Moving southwest, Point Hope is on a spit of land barely above sea level. There are wonderful archaeological sites there-secondary burials from 1000-1200 years ago whose skulls contain ivory and baleen eyes. Imagine the fright of the first person (either Froelich Rainey or Helge Larsen) to peel back the thin duff and find one. As the shirt suggests, Point Hope is a whaling village and has been since the 19th century. About 5 miles inland is the remains of Jabbertown, so called because people from all over the world spent time there in between sea voyages. There is an abundance of old and elaborate wooden iglus there even though trees are many miles away. Most of the north coast gets its wood from the MacKenzie River in Canada. It travels about 1000 miles to reach Point Hope. I have a “football jersey” from Point Hope. It depicts the most important sea mammals to Inupiat subsistence:  baleen whale, beluga, walrus, and seal. On the ground are traditional implements such as a women’s knife, or ulu. The hunter wields a set of bolas weights to bring down ducks. I must tell you that I’ve found my fair share of bolas weights and ulus in the high Arctic and that I didn’t keep any for myself.

The hooded sweatshirt from Kotzebue is a favorite. Kotz is just south of the North Slope, just inside the Arctic Circle, and a jumping off point for many expeditions. I’ve been loaded in Kotz and I’ve been sick because of it. Do NOT order the shrimp at the NuLukVik Inn! Kotz is at the end of the Baldwin Peninsula. I have often thought that Kotz is located at the tip of the peninsula, almost sticking out into the Bering Sea to minimize the distance whaling crews had to travel to hunt and to haul a whale carcass home. The picture shows a hunter with a seal and some fish. He is kneeling on the ice with a seal harpoon in his hand, ready to strike. People up north go ice fishing for seals, digging a hole down to the water and kneeling stock still for hours until a seal comes up for a breath. It is tedious work, and grueling on the body.

Shaktoolik is on the west coast, south of Kotzebue, on Norton Sound. Vegetation consists of scrub trees that are about knee high. The lack of bigger shrubs and trees made it easy for my survey of the proposed airport runway extension. What made Shaktoolik special for me was its view of Cape Denbigh. In the 1930s, one of the fathers of Arctic archaeology, JL Giddings, found sites with tools made from diminutive artifacts that had rarely been seen before. He named the artifacts found at the sites on the peninsula that is Cape Denbigh, the Denbigh Flint Complex. JL died as the result of a car crash in the 60s, I believe. I got to meet his wife, “Betts,” in the '70s.  She still looked after his collections that were housed at Brown University in Rhode Island. I bought this T-shirt at the general store and picked it for its color, the fact that it showed traditional subsistence activities, and it showed a map, including Cape Denbigh, the peninsula to the north that sticks out like an appendix.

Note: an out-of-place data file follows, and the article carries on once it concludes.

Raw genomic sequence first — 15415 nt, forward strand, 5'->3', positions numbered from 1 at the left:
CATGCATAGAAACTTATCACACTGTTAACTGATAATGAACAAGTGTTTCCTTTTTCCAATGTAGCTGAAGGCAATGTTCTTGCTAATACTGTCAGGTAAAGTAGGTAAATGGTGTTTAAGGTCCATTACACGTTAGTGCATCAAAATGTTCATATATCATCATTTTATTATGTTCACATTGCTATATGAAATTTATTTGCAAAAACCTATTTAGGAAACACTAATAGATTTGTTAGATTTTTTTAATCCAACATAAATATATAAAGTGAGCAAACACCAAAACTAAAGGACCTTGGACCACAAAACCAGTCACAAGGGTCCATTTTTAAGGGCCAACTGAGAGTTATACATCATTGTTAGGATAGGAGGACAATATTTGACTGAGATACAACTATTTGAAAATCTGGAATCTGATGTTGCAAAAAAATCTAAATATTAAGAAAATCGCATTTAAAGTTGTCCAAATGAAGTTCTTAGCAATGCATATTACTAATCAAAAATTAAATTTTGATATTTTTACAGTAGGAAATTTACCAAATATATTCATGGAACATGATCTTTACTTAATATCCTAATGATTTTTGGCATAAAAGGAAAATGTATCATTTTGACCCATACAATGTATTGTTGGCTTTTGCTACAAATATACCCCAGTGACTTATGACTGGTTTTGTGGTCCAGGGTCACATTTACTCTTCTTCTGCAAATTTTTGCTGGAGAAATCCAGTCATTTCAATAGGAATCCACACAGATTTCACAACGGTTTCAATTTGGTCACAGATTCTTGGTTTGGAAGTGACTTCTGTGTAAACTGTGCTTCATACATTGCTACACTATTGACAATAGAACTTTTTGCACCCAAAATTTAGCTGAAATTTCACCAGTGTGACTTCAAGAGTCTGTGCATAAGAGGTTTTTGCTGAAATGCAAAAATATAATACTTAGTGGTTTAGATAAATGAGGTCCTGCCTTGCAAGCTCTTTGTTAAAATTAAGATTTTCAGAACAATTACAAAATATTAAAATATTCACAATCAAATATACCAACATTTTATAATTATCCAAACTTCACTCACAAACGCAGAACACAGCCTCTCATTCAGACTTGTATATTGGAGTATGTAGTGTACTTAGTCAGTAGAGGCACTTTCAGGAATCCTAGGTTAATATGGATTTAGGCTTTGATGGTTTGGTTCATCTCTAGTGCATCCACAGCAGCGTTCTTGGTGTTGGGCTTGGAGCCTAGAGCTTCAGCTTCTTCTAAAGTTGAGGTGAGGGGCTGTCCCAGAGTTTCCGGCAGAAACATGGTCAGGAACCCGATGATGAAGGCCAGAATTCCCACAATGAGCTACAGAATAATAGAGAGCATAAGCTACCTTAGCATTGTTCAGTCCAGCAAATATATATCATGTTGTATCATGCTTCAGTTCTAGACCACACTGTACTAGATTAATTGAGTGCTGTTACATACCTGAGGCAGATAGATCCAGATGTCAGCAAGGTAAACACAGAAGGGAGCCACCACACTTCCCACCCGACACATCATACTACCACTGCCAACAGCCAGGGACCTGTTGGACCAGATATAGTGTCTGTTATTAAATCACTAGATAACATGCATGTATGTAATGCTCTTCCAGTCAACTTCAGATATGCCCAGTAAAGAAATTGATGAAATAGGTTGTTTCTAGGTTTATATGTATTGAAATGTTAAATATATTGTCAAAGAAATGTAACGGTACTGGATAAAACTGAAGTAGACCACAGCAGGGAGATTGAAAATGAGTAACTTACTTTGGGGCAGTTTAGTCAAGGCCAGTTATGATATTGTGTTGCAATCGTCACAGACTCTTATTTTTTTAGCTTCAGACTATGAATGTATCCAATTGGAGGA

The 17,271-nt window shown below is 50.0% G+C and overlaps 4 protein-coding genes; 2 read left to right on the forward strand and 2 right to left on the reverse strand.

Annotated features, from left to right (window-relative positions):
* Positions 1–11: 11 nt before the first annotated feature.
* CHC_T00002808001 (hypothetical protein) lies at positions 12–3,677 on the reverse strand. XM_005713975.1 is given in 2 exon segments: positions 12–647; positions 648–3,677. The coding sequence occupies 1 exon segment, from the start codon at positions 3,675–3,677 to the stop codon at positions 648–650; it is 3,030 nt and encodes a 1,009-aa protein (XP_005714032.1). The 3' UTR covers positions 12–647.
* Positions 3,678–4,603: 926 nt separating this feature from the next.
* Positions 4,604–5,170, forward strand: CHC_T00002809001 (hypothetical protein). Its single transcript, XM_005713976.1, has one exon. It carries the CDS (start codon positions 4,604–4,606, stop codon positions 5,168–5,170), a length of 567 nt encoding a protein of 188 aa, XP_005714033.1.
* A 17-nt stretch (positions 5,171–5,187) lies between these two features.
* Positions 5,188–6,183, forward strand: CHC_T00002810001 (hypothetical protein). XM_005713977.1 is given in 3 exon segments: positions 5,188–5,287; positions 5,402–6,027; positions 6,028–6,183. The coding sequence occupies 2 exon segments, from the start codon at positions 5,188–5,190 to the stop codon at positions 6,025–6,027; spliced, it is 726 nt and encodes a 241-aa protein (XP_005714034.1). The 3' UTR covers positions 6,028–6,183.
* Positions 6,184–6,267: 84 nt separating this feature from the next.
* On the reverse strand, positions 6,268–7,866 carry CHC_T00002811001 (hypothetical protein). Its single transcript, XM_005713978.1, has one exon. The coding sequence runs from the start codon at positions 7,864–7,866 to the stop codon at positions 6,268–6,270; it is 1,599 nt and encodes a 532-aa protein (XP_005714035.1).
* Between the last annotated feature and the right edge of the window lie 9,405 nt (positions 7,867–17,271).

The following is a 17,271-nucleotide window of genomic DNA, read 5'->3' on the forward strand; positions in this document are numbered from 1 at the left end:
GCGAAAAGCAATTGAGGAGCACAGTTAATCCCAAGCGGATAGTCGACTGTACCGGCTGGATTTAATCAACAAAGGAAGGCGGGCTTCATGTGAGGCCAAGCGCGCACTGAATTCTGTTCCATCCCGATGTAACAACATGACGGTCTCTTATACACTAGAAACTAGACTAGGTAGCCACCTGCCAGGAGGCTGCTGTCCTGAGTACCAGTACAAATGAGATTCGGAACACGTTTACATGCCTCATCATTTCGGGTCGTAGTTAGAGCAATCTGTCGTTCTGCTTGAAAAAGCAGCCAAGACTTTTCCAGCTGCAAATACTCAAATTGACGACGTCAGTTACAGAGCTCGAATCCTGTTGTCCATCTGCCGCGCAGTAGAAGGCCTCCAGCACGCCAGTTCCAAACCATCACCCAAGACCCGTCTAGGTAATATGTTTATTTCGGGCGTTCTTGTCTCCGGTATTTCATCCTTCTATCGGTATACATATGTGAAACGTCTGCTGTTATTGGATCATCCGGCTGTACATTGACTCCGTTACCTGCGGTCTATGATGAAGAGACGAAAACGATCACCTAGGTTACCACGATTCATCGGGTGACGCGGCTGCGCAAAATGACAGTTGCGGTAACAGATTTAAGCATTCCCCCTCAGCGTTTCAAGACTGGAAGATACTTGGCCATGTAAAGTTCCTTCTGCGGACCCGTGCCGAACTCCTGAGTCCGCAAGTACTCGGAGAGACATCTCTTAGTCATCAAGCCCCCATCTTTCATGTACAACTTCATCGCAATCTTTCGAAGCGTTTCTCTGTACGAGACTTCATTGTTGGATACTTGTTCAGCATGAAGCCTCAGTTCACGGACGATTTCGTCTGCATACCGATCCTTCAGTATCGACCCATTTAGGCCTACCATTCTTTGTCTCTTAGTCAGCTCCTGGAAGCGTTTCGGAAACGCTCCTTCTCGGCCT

Next, is a hooded sweatshirt from the Pribilof Islands. Like most places I genuinely love, it has no trees. There are no big predators like bears, since bears simply cannot swim that far out into the Bering Sea. You can’t see any land from the Pribilofs, not Russia, not the US. Like all rural Alaska, most everything is flown in making the price of an orange – well, they must be up to 2.50 each now – way high. The islands, St Paul and St George, are inhabited by Aleuts conscripted by Russians from the Aleutians to do hard labor for the fur trade in the 18th and 19th centuries. Again, a map is a prominent element of the design.   A sea lion is the central figure. Sea lions flock to the shores of the Pribilofs. Big males called “beach masters” can weigh a ton. When the sea lions return to land each year after living out at sea, a certain amount are clubbed to death. This may sound cruel, but it is a “tradition,” and it’s now how the relocated Aleuts make a living. That, and fishing, and also money generated from ecotourism. There were no hotels when I was there, but I imagine the Germans, Japanese, and everyone else stay in the same bunkhouse I stayed in. I’ve always liked the sentiment, “We Are Family.”

I’ve been to Attu twice. Not many people can say that. It’s a bleak windswept place with nary a tree. It is referred to as “the end of the world,” because it is the last island in the Aleutian Chain, nearer to the Russian Kommandorskis than the US. The dateline bends to the west to include it in “Today. “ Attu was a big deal during WWII; in fact the Japanese Navy occupied it. The battle of Attu in June 1943 lasted 23 days. The US won, but not until all Japanese had committed suicide rather than become prisoners of war. The Aleuts had long since been evacuated or taken prisoners or war. The US government burnt their village to the ground before the island was captured. The Japanese doctor had the unpleasant task of killing his patients before killing himself. The navy hooded sweatshirt was bought at the USCG station there. It has since closed, and it’s quite possible no one lives on Attu anymore. I chose this particular sweatshirt for the map, the hood and the bright colors. Port Clarence figures prominently on the design. Whether the sweatshirt originally was destined for Port Clarence instead of Attu, I’ll never know.